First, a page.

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G-8 countries focus on energy reforms

With more oil output unlikely, they pledge to pursue cleaner, more efficient technologies.

June 09, 2008|From the Associated Press

AOMORI, JAPAN — Faced with record-high oil prices, the world's leading economies and oil consumers Sunday pledged greater investment in energy efficiency and green technologies to control their spiraling thirst for petroleum.

In a joint statement, energy ministers from the Group of Eight countries, joined by China, India and South Korea, also urged oil producers to boost output, which has stalled at about 85 million barrels a day since 2005, and called for cooperation between buyers and producers.

But with little prospect for a surge in production any time soon, the focus of Sunday's meeting was on what wealthy nations should do to rein in consumption while reducing carbon emissions blamed for global warming.

"We also have to address too the demand side of the equation," said John Hutton, Britain's business secretary. "We will do that through new measures to improve energy efficiency [and] accelerate our moves to a new, low-carbon form of energy generation."

The 11 nations, which account for 65% of the world's energy consumption, grappled with oil prices that have hit record highs. Prices surged 8% Friday to $138.54 on the New York Mercantile Exchange.

Energy experts say most producers have little ability to expand output. The exception is Saudi Arabia, which is producing about 9.4 million barrels a day and has the ability to increase by about 2 million barrels a day but has not done so.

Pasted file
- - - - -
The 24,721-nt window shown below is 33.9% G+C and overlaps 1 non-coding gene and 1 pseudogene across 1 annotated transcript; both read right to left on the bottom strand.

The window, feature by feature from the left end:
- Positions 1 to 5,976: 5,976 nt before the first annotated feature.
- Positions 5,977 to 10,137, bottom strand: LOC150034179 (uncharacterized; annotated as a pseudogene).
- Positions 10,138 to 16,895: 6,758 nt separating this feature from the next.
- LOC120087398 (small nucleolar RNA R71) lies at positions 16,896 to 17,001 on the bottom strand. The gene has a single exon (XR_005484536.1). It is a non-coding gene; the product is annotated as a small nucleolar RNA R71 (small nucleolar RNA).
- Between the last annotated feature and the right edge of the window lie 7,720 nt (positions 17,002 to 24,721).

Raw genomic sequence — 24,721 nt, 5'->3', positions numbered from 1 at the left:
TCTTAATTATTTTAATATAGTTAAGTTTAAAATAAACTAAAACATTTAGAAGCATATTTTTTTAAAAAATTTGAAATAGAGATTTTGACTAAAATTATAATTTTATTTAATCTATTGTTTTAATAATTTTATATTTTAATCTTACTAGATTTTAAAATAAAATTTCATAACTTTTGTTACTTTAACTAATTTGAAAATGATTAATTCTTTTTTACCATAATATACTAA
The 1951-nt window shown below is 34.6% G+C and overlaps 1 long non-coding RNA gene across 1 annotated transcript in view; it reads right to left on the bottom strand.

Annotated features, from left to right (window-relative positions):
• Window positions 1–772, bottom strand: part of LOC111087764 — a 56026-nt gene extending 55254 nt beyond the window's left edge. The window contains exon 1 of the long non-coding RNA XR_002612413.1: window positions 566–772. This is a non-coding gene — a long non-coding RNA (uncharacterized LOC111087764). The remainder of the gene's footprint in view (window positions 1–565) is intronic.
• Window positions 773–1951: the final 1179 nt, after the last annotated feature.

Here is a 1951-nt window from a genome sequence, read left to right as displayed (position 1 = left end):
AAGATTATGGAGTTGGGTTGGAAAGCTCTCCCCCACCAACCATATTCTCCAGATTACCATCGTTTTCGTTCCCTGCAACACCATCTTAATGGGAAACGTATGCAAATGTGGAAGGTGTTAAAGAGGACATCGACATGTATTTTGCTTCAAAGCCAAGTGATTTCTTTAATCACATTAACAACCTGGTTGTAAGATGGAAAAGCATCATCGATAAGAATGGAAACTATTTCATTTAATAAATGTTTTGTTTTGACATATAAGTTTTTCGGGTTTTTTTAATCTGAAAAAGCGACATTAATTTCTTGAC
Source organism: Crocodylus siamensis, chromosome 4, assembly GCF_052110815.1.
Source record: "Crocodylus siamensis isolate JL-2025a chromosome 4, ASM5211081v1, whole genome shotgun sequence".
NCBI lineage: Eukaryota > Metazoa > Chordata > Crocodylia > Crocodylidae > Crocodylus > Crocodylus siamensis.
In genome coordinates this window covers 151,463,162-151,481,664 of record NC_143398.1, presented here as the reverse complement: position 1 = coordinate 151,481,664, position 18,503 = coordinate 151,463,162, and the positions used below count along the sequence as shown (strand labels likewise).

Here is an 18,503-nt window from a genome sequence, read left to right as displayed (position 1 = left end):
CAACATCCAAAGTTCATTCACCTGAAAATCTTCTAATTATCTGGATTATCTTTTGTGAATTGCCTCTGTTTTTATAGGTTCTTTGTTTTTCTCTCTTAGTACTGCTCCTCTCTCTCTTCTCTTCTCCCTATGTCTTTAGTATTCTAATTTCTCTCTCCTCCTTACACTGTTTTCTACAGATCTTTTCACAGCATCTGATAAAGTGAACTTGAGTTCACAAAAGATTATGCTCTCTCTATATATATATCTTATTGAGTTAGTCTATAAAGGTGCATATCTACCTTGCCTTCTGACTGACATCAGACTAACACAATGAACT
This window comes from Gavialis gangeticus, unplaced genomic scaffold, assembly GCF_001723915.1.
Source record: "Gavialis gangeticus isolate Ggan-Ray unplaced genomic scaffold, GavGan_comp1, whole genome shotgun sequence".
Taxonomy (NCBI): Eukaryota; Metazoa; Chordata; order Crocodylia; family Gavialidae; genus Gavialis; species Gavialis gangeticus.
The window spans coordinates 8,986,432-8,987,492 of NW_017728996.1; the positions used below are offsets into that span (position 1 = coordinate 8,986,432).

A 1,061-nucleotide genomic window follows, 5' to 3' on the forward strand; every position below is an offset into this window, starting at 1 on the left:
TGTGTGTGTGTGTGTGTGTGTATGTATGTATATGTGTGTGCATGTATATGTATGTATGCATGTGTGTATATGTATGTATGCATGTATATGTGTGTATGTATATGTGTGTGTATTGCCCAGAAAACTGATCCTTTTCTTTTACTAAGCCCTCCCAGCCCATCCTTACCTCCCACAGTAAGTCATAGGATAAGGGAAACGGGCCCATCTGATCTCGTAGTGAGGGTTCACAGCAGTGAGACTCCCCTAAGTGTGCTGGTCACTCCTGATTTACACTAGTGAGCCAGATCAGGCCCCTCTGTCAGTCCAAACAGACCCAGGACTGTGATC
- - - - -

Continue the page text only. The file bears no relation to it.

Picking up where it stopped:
The president of the Organization of the Petroleum Exporting Countries, Chakib Khelil, has said the cartel will make no new decision on production levels until its Sept. 9 meeting in Vienna.

Although the nations meeting Sunday did not pledge specific amounts of money, they said they would set goals in line with International Energy Agency recommendations for a vast expansion of investment in renewable energy and energy efficiency.

For instance, the G-8 countries -- the United States, Japan, Russia, Germany, France, Britain, Italy and Canada -- pledged to launch 20 demonstration projects by 2010 on so-called carbon capture and storage, which would enable power plants to catch emissions and inject them into underground storage spaces.

The Sunday meeting followed a statement from five top energy consumers -- the U.S., Japan, China, India and South Korea -- that warned that high prices were a menace to the world economy and that more petroleum should be produced. They said the unprecedented prices were against the interests of both producers and consumers and imposed a "heavy burden" on developing countries.

The group, however, diverged over oil subsidies. The International Energy Agency has estimated that oil subsidies in China, India and the Middle East totaled about $55 billion in 2007. The United States urged countries such as China to lower oil supports, which buoy demand, but poorer developing nations said removing subsidies could trigger unrest.

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